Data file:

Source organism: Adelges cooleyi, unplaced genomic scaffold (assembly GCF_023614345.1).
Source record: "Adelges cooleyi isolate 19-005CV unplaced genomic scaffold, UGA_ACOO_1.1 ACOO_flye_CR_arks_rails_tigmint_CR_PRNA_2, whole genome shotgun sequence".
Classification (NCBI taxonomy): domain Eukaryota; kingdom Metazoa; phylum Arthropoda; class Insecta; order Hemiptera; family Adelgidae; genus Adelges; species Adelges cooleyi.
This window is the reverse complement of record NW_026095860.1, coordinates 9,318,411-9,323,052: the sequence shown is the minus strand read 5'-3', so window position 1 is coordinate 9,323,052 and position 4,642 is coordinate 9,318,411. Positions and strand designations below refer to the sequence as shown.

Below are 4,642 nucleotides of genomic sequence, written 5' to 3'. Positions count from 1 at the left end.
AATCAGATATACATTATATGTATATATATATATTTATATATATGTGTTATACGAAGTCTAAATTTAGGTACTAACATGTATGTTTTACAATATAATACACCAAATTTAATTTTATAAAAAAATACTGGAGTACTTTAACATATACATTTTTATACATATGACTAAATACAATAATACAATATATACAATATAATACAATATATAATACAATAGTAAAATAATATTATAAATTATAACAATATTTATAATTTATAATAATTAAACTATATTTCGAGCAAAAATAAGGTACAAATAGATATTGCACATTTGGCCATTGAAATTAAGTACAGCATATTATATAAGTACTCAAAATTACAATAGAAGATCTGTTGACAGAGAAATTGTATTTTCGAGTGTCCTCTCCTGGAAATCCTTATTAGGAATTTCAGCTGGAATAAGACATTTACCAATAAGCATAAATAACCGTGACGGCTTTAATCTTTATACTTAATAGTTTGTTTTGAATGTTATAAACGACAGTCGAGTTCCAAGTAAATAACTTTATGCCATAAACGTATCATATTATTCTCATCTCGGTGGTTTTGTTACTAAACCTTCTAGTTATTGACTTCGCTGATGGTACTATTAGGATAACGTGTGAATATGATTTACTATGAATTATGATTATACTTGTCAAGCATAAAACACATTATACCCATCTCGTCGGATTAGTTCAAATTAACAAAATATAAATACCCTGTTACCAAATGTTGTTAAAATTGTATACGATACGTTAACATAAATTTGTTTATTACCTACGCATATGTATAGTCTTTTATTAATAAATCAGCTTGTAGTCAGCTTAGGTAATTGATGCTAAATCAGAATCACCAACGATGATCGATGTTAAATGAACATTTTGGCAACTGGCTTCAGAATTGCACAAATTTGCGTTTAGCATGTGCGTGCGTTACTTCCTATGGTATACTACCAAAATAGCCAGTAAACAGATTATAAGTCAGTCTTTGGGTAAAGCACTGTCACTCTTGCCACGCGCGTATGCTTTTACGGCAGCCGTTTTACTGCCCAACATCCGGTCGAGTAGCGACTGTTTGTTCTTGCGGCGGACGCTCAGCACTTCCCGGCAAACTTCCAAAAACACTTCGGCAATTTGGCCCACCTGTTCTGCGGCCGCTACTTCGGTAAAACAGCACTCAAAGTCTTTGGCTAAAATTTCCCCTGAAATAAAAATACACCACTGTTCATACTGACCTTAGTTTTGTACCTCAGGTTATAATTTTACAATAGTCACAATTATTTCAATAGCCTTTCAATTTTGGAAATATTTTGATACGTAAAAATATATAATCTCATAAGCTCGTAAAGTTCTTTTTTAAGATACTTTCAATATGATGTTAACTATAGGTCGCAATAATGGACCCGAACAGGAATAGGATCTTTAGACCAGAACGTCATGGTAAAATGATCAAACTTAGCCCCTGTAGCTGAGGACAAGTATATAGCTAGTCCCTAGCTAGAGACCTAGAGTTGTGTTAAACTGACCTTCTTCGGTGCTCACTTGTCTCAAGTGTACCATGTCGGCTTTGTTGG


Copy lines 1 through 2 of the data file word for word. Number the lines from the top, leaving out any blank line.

Source organism: Adelges cooleyi, unplaced genomic scaffold (assembly GCF_023614345.1).
Source record: "Adelges cooleyi isolate 19-005CV unplaced genomic scaffold, UGA_ACOO_1.1 ACOO_flye_CR_arks_rails_tigmint_CR_PRNA_2, whole genome shotgun sequence".